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An artsy new app under development at the MIT Media Lab has you and another person sharing daily activities like waking up, walking around and getting something to eat. But the catch is the other person is a stranger, living halfway across the globe.
That's right: When you and this random person check the app (called 20 Day Stranger), you see what the other person is up to, though you're not told their name, where they are, or for that matter, what they're doing specifically.
The app uses GPS data to find where you are, and will also hook into social apps like Foursquare and Instagram. But it only shows the other person a general idea of these things; check into your favorite cafe in the morning and your stranger will see "Coffee" overlaid on an image of some nearby coffee shop, perhaps taken from Google Street View. Hop in the car to drive down to the beach in L.A. and the app will say "Driving," perhaps with a view of the Malibu boardwalk.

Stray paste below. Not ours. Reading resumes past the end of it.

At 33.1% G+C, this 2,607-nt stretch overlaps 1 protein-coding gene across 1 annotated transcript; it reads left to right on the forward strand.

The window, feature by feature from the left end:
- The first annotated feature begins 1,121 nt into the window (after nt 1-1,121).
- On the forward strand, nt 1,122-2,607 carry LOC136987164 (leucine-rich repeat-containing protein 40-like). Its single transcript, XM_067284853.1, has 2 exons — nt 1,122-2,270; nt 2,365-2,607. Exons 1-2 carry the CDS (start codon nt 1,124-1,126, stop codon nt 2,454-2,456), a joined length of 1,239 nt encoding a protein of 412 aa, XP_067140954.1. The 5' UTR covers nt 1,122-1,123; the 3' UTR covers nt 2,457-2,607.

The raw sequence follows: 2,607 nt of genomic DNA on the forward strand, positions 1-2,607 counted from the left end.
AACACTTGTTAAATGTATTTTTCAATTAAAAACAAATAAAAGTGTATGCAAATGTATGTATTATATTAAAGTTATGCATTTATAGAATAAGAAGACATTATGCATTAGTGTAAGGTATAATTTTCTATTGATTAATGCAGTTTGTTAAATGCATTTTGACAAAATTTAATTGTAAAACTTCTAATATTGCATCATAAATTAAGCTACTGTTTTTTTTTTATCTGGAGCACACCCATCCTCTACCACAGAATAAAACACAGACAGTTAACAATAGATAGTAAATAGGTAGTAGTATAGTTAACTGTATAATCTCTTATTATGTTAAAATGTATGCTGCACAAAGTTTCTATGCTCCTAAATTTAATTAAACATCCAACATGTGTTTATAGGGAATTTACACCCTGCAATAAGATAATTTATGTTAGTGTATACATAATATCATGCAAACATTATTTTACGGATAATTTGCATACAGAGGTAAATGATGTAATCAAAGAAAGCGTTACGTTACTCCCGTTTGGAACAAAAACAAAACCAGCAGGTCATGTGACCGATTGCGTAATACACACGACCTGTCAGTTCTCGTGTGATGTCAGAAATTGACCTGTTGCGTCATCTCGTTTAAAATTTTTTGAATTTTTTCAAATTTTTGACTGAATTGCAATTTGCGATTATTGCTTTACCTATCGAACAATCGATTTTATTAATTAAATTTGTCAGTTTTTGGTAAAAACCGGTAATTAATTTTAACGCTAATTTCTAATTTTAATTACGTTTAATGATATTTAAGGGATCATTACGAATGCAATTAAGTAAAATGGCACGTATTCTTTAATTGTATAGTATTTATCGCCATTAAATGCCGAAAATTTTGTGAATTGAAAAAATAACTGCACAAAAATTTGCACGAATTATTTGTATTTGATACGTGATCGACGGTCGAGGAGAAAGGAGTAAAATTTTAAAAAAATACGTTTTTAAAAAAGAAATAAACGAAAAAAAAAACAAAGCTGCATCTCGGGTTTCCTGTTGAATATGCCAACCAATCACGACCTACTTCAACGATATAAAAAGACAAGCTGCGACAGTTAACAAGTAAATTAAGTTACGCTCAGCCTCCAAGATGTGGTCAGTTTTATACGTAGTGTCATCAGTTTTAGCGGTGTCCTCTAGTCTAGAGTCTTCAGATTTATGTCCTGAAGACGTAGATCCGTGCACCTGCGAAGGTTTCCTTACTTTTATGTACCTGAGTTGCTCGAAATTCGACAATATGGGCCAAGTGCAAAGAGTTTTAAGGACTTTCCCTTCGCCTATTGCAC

It's made to provoke wonder, curiosity and perhaps empathy between strangers. "What's he doing up so early?" "I wonder what she's getting a tattoo of?" "Checking in at the hospital? I hope everyone's OK!"
At the end of 20 days, you'll be able to send a single short message, but after that it's all done. And for the privacy-conscious, don't worry — the app doesn't keep any of the information and doesn't show you ads based on your location or anything.
The iPhone app isn't out quite yet — first, they need to get enough people to make the whole thing worthwhile. If it sounds interesting to you, you can sign up to take part as soon as things get underway.